parts are generally the same as described in connection with FIGS. 3 to 5, except in two respects. First, the fitting is simplified and shortened by omitting the offset conduit between the stack inlet connection and the upper part of the mixing chamber (without, however, allowing any straight line path for the flow of fluid from the stack inlet connection through the mixing chamber to the stack outlet connection). In order to install this fitting in a vertical drain stack, therefore, it is necessary either to do so through an offset conduit connected either to the stack inlet or stack outlet connection, or to install the drain pipes that joins fittings on diflerent floors at an angle to the vertical. Either arrangement can be employed successfully. It is also possible to install the lengths of stack drain pipe vertically without using any offset conduits, but then each successive length of pipe will have to be displaced laterally from the preceding length, giving an overall slope to the stack which in most installations is undesirable.

The second major departure in the design of the fitting of FIG. 14 from that of FIG. 3 is that the guide plate 94 is spaced from the fitting body wall at the top to provide an aperture 95 above the point at which liquid waste entering through the lateral drain connection 92 will impinge on the guide plate. This aperture, like the apertures 77 in FIG. 10, provides for aspirating air into the incoming liquid waste from the stack inlet connection 93. The high location of the aperture 95 minimizes the chance for any part of the liquid waste to avoid the vertical downward guidance provided by the guide plate.

The fitting of FIGS. 14 to 16 also is provided with bosses 96 by which small lateral drain pipes may be tapped into the fitting. These bosses are intended to take only small lateral drains which cannot deliver a sufiicient volume of liquid into the fitting to block the free flow of air through it or the stack, and which is too small also to divert a major inflow of liquid waste entering simultaneously through the lateral drain connection from the vertical straight line path downwardly through the mixing chamber which such major inflow is caused to take by the guide plate.

The fitting of FIG. 17 is generally the same as that of FIGS. 14 to 16, except that the body member 100 is formed with an integral oifset conduit 101 connecting the upper portion of the mixing chamber 102 with the stack inlet connection 103. The arrangement of the lateral drain inlet connection 104, guide plate 105, and stack outlet connection 106, are all substantially as described in connection with FIG. 14.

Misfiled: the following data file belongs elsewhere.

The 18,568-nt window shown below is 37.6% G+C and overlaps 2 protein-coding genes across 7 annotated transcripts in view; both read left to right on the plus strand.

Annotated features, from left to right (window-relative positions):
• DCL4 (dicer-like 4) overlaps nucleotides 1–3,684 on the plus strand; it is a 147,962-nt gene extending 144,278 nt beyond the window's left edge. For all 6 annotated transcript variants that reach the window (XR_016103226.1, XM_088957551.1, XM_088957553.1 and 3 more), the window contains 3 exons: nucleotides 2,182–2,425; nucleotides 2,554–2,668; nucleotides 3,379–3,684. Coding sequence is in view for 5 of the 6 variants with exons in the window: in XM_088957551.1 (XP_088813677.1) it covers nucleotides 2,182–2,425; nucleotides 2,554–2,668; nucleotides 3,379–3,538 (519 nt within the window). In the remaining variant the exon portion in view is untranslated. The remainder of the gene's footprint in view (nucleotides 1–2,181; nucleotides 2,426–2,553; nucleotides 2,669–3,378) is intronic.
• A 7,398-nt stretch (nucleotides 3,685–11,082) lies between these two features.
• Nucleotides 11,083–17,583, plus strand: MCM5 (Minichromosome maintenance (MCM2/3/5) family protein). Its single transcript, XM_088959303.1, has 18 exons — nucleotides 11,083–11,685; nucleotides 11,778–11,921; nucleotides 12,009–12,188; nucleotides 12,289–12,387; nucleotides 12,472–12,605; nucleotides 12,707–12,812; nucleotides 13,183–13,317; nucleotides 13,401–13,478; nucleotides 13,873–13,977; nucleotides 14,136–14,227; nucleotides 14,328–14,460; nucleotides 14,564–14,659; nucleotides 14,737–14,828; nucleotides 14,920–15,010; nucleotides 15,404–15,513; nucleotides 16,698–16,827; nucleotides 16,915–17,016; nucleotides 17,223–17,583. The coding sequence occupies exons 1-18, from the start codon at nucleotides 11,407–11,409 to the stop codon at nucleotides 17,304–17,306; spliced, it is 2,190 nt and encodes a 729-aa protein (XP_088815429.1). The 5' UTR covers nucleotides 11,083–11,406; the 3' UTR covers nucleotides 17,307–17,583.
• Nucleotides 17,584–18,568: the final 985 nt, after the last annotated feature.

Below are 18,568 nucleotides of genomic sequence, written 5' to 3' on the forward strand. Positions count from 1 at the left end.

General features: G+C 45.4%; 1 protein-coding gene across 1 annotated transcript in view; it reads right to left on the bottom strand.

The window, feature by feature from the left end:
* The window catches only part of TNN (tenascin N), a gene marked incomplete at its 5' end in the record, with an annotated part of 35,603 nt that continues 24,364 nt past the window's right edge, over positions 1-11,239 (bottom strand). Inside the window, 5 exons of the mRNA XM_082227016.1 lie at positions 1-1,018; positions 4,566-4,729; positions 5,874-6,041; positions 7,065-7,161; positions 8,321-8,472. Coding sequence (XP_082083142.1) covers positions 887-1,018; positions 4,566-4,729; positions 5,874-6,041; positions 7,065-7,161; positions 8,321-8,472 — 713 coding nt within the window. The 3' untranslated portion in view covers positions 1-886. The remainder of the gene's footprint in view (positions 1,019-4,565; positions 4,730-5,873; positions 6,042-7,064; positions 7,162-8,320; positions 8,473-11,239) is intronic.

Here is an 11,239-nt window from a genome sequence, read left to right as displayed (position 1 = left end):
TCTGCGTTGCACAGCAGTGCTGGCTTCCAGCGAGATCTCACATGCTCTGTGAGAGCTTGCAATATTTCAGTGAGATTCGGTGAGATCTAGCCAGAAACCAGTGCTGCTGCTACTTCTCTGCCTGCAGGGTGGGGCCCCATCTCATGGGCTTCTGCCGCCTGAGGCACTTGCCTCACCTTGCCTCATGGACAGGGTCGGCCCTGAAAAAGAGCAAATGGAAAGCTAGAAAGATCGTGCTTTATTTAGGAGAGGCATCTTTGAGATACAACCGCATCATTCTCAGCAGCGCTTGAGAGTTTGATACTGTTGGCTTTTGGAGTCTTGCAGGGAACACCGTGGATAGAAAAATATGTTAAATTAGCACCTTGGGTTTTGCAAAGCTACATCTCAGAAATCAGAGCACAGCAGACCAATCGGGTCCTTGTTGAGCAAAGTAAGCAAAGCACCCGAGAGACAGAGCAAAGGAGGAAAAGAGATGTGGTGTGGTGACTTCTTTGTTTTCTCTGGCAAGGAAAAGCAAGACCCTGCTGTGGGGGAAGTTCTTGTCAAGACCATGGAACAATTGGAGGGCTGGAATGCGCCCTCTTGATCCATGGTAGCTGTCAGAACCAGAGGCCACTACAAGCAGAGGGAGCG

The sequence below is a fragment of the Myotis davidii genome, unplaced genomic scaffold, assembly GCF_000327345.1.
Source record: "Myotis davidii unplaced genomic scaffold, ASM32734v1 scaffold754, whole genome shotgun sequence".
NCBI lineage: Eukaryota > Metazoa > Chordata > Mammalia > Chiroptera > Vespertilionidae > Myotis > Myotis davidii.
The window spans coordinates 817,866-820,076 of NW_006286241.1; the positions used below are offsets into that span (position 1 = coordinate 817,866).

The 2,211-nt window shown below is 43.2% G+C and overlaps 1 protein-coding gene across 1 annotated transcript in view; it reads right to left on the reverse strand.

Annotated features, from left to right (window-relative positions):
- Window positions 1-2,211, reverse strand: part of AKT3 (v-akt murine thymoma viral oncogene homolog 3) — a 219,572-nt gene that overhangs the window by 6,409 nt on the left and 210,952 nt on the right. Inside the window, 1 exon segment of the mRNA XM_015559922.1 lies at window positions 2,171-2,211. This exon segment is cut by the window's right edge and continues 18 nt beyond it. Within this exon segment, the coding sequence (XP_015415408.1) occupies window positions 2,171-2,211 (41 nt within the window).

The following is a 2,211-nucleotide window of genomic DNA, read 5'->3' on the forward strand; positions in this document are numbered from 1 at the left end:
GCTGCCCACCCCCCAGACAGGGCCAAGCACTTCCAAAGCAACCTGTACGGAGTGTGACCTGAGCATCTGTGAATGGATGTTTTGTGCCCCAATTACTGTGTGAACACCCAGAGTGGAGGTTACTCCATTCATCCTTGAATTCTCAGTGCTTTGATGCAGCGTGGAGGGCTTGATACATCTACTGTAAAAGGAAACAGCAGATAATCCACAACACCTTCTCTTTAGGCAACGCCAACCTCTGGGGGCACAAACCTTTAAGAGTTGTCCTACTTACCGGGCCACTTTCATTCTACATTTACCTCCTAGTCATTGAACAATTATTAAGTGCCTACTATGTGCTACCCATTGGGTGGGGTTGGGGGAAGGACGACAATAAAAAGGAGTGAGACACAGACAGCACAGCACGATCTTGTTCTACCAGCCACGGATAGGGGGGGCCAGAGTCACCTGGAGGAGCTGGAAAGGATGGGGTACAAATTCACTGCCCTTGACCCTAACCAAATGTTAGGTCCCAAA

The fitting of FIGS. 18 to is much like that of FIG. 17. Here, however, the body member 110 is integral with a conduit portion 111 which faces upwardly at an angle of about to the vertical. This conduit portion is joined to a standard 30 elbow 112 to provide the stack inlet connection 113. The stack outlet connection 114 is similar to that shown in FIG, 3. Instead of only one lateral drain inlet, three such inlets 115 facing 90 apart are provided. The guide plate 116 is spaced from the top of the fitting to provide an aperture 117 for aspirating air into liquid waste as it discharges into the fitting through the lateral drain connection. Bosses 118 are provided on the fitting body member for tapping in small drain pipes, as in the fitting of FIGS. 14 to 16. Any such small drains must of course be incapable of delivering a volume of liquid waste large enough substantially to impede flow of air through the fitting, or large enough to divert the major flow of incoming waste from its vertical straight line path down through the mixing chamber.

FIGS. 21 to 23 show an advantageous form of deaerating fitting such as may be used for the fitting 31 in the system of FIG. 1. This fitting comprises a body member 120 which encloses an air separation chamber 121 tapering from small cross sectional area at the bottom to large cross section area at the top. At the bottom of the chamber the fitting is provided with a sewer outlet connection 122, and at the top it is provided with a stack inlet connection 123 and with an air vent connection 124. Both these connections open through the top of the body member into the 1% air separation chamber to minimize the height of the fitting and the space it requires. Advantageously, the sewer connection 122 and the stack inlet connection 123 are centered about a common vertical axis 125.

In position to intercept and arrest the fall of aerated waste entering the fitting through the stack inlet connection is a projection 126 extending into the air separation chamber 121. This projection extends inwardly for a distance less than the diameter of the stack inlet connection, however. The upper surface 127 of this projection, which receives the impact of the falling waste, slopes downwardly and inwardly from a side wall of the fitting at an angle C to the vertical which is not greater than 45 and preferably is not substantially greater than 30, so that solid constituents of the falling waste do not tend to collect or build up a deposit on the projection.